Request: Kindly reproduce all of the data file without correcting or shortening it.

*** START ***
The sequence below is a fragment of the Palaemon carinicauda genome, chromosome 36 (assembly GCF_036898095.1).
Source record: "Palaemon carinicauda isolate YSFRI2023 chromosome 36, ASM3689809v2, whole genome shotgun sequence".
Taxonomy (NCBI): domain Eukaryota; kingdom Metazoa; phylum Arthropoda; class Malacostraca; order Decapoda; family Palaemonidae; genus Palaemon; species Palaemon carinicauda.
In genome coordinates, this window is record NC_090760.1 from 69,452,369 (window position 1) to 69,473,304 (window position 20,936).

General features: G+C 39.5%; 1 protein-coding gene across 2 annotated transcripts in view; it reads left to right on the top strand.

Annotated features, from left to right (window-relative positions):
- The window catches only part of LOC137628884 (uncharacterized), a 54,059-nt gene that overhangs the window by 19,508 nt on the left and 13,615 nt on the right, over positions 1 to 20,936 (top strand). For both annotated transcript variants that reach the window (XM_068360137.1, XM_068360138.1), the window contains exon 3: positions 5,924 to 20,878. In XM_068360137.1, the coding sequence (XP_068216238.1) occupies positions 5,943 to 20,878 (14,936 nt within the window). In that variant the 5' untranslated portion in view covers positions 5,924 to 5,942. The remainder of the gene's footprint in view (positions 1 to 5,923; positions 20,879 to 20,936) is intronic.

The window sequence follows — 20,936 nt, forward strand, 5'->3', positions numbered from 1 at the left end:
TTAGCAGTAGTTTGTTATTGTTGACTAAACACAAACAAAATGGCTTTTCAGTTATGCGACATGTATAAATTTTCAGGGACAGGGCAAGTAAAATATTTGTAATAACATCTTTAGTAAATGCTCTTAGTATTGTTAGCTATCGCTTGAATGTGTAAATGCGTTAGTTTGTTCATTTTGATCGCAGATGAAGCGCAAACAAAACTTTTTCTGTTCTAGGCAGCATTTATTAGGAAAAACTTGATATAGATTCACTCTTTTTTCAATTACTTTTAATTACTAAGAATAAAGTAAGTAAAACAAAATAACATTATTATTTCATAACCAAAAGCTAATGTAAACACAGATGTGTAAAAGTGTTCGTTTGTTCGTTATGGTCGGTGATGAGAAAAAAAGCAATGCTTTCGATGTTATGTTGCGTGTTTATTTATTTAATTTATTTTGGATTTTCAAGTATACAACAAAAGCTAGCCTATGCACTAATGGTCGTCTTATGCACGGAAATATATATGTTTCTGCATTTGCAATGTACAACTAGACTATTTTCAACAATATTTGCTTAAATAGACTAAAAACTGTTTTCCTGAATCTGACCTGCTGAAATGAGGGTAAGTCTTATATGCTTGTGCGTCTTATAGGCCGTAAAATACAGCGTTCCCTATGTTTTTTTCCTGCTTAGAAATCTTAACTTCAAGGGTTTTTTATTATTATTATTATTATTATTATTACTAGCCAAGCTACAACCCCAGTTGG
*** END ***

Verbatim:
The sequence below is a fragment of the Palaemon carinicauda genome, chromosome 36 (assembly GCF_036898095.1).
Source record: "Palaemon carinicauda isolate YSFRI2023 chromosome 36, ASM3689809v2, whole genome shotgun sequence".
Taxonomy (NCBI): domain Eukaryota; kingdom Metazoa; phylum Arthropoda; class Malacostraca; order Decapoda; family Palaemonidae; genus Palaemon; species Palaemon carinicauda.
In genome coordinates, this window is record NC_090760.1 from 69,452,369 (window position 1) to 69,473,304 (window position 20,936).

General features: G+C 39.5%; 1 protein-coding gene across 2 annotated transcripts in view; it reads left to right on the top strand.

Annotated features, from left to right (window-relative positions):
- The window catches only part of LOC137628884 (uncharacterized), a 54,059-nt gene that overhangs the window by 19,508 nt on the left and 13,615 nt on the right, over positions 1 to 20,936 (top strand). For both annotated transcript variants that reach the window (XM_068360137.1, XM_068360138.1), the window contains exon 3: positions 5,924 to 20,878. In XM_068360137.1, the coding sequence (XP_068216238.1) occupies positions 5,943 to 20,878 (14,936 nt within the window). In that variant the 5' untranslated portion in view covers positions 5,924 to 5,942. The remainder of the gene's footprint in view (positions 1 to 5,923; positions 20,879 to 20,936) is intronic.

The window sequence follows — 20,936 nt, forward strand, 5'->3', positions numbered from 1 at the left end:
TTAGCAGTAGTTTGTTATTGTTGACTAAACACAAACAAAATGGCTTTTCAGTTATGCGACATGTATAAATTTTCAGGGACAGGGCAAGTAAAATATTTGTAATAACATCTTTAGTAAATGCTCTTAGTATTGTTAGCTATCGCTTGAATGTGTAAATGCGTTAGTTTGTTCATTTTGATCGCAGATGAAGCGCAAACAAAACTTTTTCTGTTCTAGGCAGCATTTATTAGGAAAAACTTGATATAGATTCACTCTTTTTTCAATTACTTTTAATTACTAAGAATAAAGTAAGTAAAACAAAATAACATTATTATTTCATAACCAAAAGCTAATGTAAACACAGATGTGTAAAAGTGTTCGTTTGTTCGTTATGGTCGGTGATGAGAAAAAAAGCAATGCTTTCGATGTTATGTTGCGTGTTTATTTATTTAATTTATTTTGGATTTTCAAGTATACAACAAAAGCTAGCCTATGCACTAATGGTCGTCTTATGCACGGAAATATATATGTTTCTGCATTTGCAATGTACAACTAGACTATTTTCAACAATATTTGCTTAAATAGACTAAAAACTGTTTTCCTGAATCTGACCTGCTGAAATGAGGGTAAGTCTTATATGCTTGTGCGTCTTATAGGCCGTAAAATACAGCGTTCCCTATGTTTTTTTCCTGCTTAGAAATCTTAACTTCAAGGGTTTTTTATTATTATTATTATTATTATTATTACTAGCCAAGCTACAACCCCAGTTGG